But a word of caution – that if you are planning to put the pump in this similar orientation, that is when the tubes are facing towards the back side of the case, then your tall memory modules might not sit comfortably under it.

So just flip it horizontally and this problem will go away. 

You can install the radiator either on the front of a case that supports 360mm radiators there or towards the upper end. Wherever you choose to install them though – you can’t obviously make these gorgeous fans visible easily for your eyes to admire them.

The 3 fan connectors can easily hook into the pump daisy chained together which is pretty darn convenient.

Then the other 1 hub will go into the cpu_fan header on the motherboard.

And the JUSB port will go into one of the JUSB header.

And the SATA power connector can be directly connected to the power supply. 

The AIO overall looks pretty neat and would love to be in a black-themed case setup. The noticeable element would be the display on it and I feel I have shared enough about how it looks. 

The software lets you do all the necessary stuff like importing those silly meme GIFs you want. Or it can allow you to display your GPU/CPU stats with the few presets it has. These values will shuffle from 1 state to another. But you can only keep a maximum of 5 items here.

There are also a few fan curve presets that can help you customize the radiator, pump, and water block fan speeds. 

The silent mode is pretty silent and you’d hardly hear the fans producing any sound in that mode. But I did all of my tests in the game mode. Of course, you can customize each one of these parameters in the customize mode too. 

The drawback with fans connected to the pump is you can’t customize the fans with any 3rd party software. So you have to rely on MSI’s software to do that. The only other way is to not connect the fans to the pump. Which I am pretty sure not many would want to do.

Performance wise this is no doubt one of the best AIOs out there. For the limited number of 360mm AIOs I have tested, the Coreliquid S360 fared the best out of the bunch in both average and max temperatures inside an open case with these sets of different sustain power loads I threw on it.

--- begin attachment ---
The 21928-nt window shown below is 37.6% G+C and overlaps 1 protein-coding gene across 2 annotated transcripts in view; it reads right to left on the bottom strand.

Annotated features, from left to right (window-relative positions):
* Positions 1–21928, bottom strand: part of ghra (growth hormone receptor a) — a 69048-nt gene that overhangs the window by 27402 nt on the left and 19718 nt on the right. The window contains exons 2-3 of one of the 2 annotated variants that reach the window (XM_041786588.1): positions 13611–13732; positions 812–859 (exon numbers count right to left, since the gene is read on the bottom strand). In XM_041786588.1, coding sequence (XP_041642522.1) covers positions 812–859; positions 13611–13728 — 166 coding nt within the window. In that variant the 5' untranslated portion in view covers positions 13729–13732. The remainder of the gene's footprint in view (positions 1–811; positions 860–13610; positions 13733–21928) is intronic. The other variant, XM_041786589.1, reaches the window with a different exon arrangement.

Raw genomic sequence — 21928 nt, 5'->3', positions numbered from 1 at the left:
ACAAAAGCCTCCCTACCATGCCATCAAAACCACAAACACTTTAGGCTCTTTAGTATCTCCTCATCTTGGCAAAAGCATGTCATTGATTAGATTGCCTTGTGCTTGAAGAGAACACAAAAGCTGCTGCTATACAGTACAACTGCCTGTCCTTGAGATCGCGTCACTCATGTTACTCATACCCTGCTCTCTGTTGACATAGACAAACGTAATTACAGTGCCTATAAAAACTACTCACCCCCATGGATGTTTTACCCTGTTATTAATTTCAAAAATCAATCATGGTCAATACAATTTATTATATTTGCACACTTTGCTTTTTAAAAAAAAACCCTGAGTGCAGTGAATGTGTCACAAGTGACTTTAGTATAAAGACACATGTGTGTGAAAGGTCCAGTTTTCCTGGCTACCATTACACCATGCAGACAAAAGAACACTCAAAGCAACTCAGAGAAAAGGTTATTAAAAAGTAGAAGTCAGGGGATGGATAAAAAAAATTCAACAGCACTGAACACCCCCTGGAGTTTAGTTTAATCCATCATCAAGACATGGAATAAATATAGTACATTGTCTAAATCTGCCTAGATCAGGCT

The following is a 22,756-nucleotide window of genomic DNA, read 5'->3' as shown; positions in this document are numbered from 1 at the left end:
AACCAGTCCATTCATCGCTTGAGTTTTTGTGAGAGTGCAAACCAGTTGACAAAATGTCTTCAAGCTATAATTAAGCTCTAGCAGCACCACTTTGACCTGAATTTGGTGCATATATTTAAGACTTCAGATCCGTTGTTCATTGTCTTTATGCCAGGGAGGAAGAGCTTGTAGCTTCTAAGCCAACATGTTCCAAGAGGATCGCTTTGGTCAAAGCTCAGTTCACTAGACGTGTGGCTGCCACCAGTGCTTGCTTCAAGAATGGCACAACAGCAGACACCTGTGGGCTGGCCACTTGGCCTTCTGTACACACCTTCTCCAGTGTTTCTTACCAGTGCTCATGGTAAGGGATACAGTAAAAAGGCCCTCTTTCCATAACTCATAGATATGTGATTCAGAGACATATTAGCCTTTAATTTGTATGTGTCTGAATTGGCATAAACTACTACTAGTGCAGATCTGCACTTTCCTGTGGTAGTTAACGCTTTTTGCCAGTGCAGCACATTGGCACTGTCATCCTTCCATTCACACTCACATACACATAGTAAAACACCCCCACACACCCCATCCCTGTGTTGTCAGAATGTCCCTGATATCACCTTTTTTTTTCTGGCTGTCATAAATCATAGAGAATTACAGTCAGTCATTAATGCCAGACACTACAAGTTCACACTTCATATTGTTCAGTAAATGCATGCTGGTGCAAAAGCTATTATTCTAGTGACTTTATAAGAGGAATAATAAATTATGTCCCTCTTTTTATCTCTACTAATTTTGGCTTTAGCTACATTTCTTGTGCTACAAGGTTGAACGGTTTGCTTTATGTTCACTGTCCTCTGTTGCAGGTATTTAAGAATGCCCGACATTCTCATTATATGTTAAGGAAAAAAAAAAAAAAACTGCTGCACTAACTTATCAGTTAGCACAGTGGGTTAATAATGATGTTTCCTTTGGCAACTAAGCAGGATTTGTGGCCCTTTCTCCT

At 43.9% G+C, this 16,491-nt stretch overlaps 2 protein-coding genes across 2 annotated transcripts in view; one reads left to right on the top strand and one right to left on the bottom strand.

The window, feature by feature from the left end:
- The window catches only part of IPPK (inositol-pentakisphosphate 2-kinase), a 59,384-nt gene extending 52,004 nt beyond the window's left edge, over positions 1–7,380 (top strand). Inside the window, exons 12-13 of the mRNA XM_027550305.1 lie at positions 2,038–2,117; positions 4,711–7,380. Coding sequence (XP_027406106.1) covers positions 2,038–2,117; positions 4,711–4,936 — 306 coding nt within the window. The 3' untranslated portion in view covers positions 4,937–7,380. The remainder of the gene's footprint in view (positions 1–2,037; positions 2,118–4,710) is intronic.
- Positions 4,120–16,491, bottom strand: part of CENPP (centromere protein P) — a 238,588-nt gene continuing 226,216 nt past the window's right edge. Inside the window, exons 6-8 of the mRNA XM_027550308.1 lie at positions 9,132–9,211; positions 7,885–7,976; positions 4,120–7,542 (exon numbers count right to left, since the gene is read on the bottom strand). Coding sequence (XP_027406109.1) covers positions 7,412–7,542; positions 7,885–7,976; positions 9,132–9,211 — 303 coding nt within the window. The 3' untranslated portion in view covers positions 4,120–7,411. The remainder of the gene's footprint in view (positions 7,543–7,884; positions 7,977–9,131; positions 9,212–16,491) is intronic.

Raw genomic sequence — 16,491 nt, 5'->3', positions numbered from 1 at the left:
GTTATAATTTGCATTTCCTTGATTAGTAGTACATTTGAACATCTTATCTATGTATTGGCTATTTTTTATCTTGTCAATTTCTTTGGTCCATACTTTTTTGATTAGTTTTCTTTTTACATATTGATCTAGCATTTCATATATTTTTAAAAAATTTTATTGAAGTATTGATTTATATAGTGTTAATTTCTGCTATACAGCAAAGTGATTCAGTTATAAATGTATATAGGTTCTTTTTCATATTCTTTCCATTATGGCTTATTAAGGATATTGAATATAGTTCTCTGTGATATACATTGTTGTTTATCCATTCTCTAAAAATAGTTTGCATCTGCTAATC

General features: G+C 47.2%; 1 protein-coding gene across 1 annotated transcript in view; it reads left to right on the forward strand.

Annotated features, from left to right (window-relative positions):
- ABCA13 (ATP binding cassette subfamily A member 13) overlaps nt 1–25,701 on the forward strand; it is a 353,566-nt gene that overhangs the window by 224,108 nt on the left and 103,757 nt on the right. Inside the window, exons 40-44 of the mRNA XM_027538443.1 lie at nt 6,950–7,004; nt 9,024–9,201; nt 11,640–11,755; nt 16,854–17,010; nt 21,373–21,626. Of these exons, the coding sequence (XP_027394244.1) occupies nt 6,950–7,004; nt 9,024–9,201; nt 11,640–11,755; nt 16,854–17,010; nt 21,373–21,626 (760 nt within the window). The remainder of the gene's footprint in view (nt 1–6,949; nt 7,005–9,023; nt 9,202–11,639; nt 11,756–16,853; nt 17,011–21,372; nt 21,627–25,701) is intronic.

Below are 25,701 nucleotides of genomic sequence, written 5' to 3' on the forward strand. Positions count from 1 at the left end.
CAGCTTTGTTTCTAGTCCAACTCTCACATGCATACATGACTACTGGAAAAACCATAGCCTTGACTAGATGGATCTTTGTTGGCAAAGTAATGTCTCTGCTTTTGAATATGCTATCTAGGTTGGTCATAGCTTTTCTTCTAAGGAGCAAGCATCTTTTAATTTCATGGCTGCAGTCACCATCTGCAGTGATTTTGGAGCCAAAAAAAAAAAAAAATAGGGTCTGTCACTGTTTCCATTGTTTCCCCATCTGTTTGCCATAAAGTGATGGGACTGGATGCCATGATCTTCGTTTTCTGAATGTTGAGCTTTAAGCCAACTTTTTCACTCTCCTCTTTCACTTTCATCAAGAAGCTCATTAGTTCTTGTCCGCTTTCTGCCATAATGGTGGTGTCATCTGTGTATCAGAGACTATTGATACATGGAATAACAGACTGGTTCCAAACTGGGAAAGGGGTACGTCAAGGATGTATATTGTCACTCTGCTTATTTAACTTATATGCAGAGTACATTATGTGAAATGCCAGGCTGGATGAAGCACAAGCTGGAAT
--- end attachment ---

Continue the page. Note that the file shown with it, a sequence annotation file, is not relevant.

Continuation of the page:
The premium for having a display on the pump is quite evident here. But MSI isn’t the only brand that does so. NZXT does the same. 

But the Kraken series currently costs cheaper than MSI on Amazon US right now. But it’s the opposite here in India and a Kraken will always cost more here for some reason. 

🛒Amazon India:
🛒MEG Coreliquid S360 –
🛒NZXT Kraken Z73 –
🛒Amazon US:
🛒MEG Coreliquid S360 –
🛒NZXT Kraken Z73 –

Clearly, MSI has better control over the pricing here. 

But then with the Kraken, we get twice the warranty. So paying about 5000 rupees or 60 us dollars more for a 2X warranty does sound more valuable to me. That is if I am going for an expensive display pump AIO like these. 

Because performance-wise they are anyway quite close to each other. With actually many other offerings that cost half the price but of course with no display slapped on the pump. 

So will I be recommending this AIO over the NZXT if you absolutely want a liquid cooler with a display over it? 

Well, clearly this math is very subjective as the polls here represent quite a balanced result. But I am honestly someone who won’t mind paying the extra bucks for the way-extra warranty on a component I own. 

But if you are someone who doesn’t want to stick to an AIO for that many years, and would be keener on trying out the new stuff that the future might bring – well then saving some money, for now, doesn’t sound that bad.

Yes – a cliffhanger conclusion. 

If you end up choosing any of these AIOs and want to support my efforts on this video then you can buy from the affiliate links above. 

So this is it, humans. Take care and MuBot out.